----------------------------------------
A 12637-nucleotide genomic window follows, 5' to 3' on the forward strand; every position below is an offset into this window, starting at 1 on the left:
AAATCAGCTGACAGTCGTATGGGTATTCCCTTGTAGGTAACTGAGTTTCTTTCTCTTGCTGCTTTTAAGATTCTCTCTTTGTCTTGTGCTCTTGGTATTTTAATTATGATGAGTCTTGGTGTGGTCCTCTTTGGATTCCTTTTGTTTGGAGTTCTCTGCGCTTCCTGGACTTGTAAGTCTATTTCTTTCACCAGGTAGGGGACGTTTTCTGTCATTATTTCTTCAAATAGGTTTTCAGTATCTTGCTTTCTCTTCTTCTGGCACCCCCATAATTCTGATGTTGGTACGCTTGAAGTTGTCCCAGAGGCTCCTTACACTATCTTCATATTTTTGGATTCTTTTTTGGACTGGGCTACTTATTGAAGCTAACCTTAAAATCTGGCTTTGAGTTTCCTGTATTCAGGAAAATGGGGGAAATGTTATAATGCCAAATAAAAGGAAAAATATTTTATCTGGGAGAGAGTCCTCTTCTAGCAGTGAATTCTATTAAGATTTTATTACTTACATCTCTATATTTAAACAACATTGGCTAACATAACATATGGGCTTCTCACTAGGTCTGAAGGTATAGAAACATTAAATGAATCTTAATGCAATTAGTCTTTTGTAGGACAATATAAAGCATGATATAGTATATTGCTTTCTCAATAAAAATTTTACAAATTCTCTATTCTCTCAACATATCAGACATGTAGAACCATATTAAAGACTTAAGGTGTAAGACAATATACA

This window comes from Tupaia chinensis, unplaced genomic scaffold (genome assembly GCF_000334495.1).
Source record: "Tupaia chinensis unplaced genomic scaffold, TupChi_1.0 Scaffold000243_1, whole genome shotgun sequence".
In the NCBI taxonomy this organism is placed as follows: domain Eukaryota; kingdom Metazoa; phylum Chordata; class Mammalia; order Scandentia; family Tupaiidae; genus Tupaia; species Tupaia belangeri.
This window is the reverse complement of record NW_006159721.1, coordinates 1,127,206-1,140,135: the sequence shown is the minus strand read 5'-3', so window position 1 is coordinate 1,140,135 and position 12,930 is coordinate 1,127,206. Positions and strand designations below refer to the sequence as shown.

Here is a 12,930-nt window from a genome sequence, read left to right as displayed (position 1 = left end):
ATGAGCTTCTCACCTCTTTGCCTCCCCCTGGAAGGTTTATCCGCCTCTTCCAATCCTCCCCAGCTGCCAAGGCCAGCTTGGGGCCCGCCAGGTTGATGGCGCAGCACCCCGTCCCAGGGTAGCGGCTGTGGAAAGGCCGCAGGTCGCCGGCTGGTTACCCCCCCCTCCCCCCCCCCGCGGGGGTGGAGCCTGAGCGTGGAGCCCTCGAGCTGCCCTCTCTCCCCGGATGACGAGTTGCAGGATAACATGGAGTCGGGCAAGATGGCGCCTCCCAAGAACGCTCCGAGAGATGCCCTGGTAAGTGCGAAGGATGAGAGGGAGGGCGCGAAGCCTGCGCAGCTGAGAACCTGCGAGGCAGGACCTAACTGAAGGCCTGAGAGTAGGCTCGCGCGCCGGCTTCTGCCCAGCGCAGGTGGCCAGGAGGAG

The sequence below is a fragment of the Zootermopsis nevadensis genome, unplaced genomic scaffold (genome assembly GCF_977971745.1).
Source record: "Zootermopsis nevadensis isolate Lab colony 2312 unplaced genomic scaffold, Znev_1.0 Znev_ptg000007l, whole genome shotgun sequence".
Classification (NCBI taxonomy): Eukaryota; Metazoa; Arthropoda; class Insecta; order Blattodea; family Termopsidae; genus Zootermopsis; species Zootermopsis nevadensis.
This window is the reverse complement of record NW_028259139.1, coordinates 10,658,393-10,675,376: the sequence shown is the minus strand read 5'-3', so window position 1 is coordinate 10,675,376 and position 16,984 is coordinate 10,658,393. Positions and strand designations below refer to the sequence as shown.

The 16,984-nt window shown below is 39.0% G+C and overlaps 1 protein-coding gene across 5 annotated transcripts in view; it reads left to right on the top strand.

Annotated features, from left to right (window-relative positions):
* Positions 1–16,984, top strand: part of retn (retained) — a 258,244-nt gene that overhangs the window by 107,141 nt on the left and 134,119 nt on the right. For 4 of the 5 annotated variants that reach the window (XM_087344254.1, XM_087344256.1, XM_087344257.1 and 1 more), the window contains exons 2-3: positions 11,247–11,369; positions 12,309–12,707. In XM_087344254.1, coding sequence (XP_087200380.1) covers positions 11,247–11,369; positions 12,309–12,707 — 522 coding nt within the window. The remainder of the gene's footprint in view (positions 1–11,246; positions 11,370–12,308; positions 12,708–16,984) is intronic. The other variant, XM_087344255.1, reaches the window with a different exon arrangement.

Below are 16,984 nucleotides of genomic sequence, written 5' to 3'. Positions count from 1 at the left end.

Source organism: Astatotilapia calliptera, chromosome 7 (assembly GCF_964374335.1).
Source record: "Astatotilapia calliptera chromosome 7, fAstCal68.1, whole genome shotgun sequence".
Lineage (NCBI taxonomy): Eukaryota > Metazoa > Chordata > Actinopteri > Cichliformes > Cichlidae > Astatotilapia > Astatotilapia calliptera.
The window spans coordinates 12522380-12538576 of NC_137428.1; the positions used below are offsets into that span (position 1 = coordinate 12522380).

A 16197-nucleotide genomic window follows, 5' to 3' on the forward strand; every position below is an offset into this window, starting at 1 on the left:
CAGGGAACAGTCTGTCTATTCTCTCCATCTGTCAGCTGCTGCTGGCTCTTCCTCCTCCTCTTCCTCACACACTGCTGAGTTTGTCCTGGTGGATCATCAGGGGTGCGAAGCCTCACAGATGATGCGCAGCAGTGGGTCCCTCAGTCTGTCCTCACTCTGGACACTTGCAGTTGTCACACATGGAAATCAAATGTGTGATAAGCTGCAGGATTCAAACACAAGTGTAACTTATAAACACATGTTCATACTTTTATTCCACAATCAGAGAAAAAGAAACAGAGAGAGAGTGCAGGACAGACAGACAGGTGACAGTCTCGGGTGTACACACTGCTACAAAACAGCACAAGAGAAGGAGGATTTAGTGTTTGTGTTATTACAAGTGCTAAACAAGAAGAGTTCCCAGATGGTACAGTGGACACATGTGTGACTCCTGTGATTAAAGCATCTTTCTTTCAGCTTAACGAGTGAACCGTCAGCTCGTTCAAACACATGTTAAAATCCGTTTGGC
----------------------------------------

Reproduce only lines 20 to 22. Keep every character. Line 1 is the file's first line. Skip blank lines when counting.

The window spans coordinates 12522380-12538576 of NC_137428.1; the positions used below are offsets into that span (position 1 = coordinate 12522380).

A 16197-nucleotide genomic window follows, 5' to 3' on the forward strand; every position below is an offset into this window, starting at 1 on the left:
CAGGGAACAGTCTGTCTATTCTCTCCATCTGTCAGCTGCTGCTGGCTCTTCCTCCTCCTCTTCCTCACACACTGCTGAGTTTGTCCTGGTGGATCATCAGGGGTGCGAAGCCTCACAGATGATGCGCAGCAGTGGGTCCCTCAGTCTGTCCTCACTCTGGACACTTGCAGTTGTCACACATGGAAATCAAATGTGTGATAAGCTGCAGGATTCAAACACAAGTGTAACTTATAAACACATGTTCATACTTTTATTCCACAATCAGAGAAAAAGAAACAGAGAGAGAGTGCAGGACAGACAGACAGGTGACAGTCTCGGGTGTACACACTGCTACAAAACAGCACAAGAGAAGGAGGATTTAGTGTTTGTGTTATTACAAGTGCTAAACAAGAAGAGTTCCCAGATGGTACAGTGGACACATGTGTGACTCCTGTGATTAAAGCATCTTTCTTTCAGCTTAACGAGTGAACCGTCAGCTCGTTCAAACACATGTTAAAATCCGTTTGGC